OKLAHOMA - With just hours left before the voter registration deadline, data from the State Election Board shows Republican numbers surging, as an increasing number of voters switch their party affiliation.
Approximately 16,000 voters changed their party affiliation since Sept. 1.
More than half - 8,500 - switched to align themselves with the Republican Party.
By contrast, only about 3,000 voters switched to the Democratic Party.
About 3,900 dropped Republican or Democratic affiliation to become Independents.
"We’re seeing a huge increase in the number of Independent voters," said Bryan Dean of the State Election Board. "There are almost as many new Independents as Democrats in the last few weeks. The trends that we’re seeing are pretty much continuing the trends we’ve seen of late. For the last few decades, we’ve seen the number of Democrats is slowly decreasing and the number of Republicans is steadily increasing."
Party affiliations technically only matter in the primary elections, when voters must make decisions within their own parties.
This year, for the first time, Democrats opened their primary to Independents.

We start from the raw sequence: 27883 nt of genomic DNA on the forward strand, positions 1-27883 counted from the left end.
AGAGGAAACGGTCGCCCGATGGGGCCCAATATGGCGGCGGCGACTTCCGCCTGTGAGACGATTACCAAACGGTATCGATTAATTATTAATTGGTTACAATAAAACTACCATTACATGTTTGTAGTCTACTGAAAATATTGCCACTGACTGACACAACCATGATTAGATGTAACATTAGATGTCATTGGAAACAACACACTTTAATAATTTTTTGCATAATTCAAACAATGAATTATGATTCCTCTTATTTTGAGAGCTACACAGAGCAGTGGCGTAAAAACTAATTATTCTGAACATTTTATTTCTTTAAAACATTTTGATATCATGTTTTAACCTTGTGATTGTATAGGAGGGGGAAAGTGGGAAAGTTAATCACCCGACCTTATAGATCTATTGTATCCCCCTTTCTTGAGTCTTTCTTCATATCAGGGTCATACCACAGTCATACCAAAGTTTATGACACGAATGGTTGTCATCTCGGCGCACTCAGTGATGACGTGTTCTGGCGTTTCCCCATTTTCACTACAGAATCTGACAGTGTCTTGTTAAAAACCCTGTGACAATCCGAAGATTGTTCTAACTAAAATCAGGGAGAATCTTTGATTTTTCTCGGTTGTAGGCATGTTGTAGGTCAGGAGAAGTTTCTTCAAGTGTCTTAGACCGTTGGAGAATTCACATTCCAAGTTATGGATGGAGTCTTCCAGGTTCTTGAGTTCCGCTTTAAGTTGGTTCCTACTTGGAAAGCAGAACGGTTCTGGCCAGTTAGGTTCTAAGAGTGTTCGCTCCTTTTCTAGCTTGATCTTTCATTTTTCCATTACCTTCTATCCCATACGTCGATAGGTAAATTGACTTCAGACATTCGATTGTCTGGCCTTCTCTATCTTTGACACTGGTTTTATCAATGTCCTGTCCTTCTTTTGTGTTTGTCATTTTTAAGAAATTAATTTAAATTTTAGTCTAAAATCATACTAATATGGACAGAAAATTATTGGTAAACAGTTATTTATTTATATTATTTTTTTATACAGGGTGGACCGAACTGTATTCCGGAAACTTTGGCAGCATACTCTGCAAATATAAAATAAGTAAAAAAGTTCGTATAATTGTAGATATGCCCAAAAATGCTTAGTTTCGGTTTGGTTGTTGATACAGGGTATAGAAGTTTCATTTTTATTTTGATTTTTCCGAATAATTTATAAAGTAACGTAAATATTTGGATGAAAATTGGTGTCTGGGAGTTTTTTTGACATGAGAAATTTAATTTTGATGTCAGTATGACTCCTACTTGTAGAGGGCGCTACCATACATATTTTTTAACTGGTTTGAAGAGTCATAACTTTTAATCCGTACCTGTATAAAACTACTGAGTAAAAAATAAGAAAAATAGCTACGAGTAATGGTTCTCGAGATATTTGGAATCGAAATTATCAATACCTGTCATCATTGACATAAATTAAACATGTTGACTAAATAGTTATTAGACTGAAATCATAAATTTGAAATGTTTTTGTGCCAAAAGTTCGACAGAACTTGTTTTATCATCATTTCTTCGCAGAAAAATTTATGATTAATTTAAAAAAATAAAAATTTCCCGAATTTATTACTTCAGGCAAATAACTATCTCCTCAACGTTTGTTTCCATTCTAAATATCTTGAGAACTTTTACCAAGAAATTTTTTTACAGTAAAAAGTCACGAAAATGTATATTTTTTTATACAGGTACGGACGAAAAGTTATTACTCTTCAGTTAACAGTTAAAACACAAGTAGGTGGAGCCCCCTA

No matter the party, though, the State Election Board is expecting a higher turnout than the 2012 contest between Barack Obama and Mitt Romney.
Ahead of Friday's deadline, it's seen a surge of 41,000 "new" registrations - for the first time ever or for the first time after moving to a new county - including about 24,000 in the last couple weeks.
"These numbers don’t really surprise me at all," said Richard Johnson, chair of the political science department at Oklahoma City University. "We have two flawed candidates, and Republicans are slightly more excited than Democrats are, but I think the driver in Oklahoma are the state questions, rather than the partisan trends."
Though Donald Trump is a "controversial" candidate who "cuts both ways," Johnson said, drawing in voters that want to vote for him and against him, the election is also important for seven referendums on the ballot.
The party changes, he said, are reflective of long-term trends in the state that show Democrats on the decline, despite a rocky session in the Republican-dominated legislature.
"I think Democrats do wonder where the bottom is," he said. "If you’re a Democrat, the last 10 years haven’t been great for you but you’re still trying to figure out where’s your bottom and where can you grow your party in the future."
But, Johnson cautions against jumping to too many conclusions in a state that's as red as they come.
He calls the presidential race a lock for Donald Trump, wondering if Clinton will carry a single county.
"Oklahoma is a very conservative state," he said. "It’s mostly, through its history, been considered a southern state. And, the momentum still is towards the Republican party."
Voter registration ends Friday afternoon. Download an application by clicking here, or visit a library, post office or your local election board. Applications delivered or postmarked Friday will make the deadline.